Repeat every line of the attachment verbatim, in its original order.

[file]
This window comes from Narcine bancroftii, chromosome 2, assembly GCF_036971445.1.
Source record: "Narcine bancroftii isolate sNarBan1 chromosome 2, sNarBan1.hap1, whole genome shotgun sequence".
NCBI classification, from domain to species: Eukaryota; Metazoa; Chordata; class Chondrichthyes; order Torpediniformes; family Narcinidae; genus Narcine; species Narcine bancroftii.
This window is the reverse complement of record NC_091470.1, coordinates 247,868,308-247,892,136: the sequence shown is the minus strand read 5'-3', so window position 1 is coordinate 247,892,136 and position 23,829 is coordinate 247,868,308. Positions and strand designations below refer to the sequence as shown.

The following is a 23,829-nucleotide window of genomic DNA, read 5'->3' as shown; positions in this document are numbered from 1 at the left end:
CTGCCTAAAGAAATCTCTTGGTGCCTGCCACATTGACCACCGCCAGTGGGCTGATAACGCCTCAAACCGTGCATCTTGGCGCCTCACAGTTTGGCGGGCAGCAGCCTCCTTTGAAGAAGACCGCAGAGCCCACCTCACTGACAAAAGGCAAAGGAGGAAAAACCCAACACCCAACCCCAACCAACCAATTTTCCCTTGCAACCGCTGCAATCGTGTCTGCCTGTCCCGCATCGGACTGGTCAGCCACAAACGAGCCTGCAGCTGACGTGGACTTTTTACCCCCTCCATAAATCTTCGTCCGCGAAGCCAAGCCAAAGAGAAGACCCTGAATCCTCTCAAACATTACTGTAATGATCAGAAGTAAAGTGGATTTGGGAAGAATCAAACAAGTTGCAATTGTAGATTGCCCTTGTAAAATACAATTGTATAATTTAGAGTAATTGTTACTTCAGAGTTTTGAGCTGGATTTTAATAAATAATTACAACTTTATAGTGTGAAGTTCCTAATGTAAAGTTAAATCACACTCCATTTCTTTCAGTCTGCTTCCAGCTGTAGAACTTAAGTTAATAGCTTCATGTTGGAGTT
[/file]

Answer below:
This window comes from Narcine bancroftii, chromosome 2, assembly GCF_036971445.1.
Source record: "Narcine bancroftii isolate sNarBan1 chromosome 2, sNarBan1.hap1, whole genome shotgun sequence".
NCBI classification, from domain to species: Eukaryota; Metazoa; Chordata; class Chondrichthyes; order Torpediniformes; family Narcinidae; genus Narcine; species Narcine bancroftii.
This window is the reverse complement of record NC_091470.1, coordinates 247,868,308-247,892,136: the sequence shown is the minus strand read 5'-3', so window position 1 is coordinate 247,892,136 and position 23,829 is coordinate 247,868,308. Positions and strand designations below refer to the sequence as shown.

The following is a 23,829-nucleotide window of genomic DNA, read 5'->3' as shown; positions in this document are numbered from 1 at the left end:
CTGCCTAAAGAAATCTCTTGGTGCCTGCCACATTGACCACCGCCAGTGGGCTGATAACGCCTCAAACCGTGCATCTTGGCGCCTCACAGTTTGGCGGGCAGCAGCCTCCTTTGAAGAAGACCGCAGAGCCCACCTCACTGACAAAAGGCAAAGGAGGAAAAACCCAACACCCAACCCCAACCAACCAATTTTCCCTTGCAACCGCTGCAATCGTGTCTGCCTGTCCCGCATCGGACTGGTCAGCCACAAACGAGCCTGCAGCTGACGTGGACTTTTTACCCCCTCCATAAATCTTCGTCCGCGAAGCCAAGCCAAAGAGAAGACCCTGAATCCTCTCAAACATTACTGTAATGATCAGAAGTAAAGTGGATTTGGGAAGAATCAAACAAGTTGCAATTGTAGATTGCCCTTGTAAAATACAATTGTATAATTTAGAGTAATTGTTACTTCAGAGTTTTGAGCTGGATTTTAATAAATAATTACAACTTTATAGTGTGAAGTTCCTAATGTAAAGTTAAATCACACTCCATTTCTTTCAGTCTGCTTCCAGCTGTAGAACTTAAGTTAATAGCTTCATGTTGGAGTT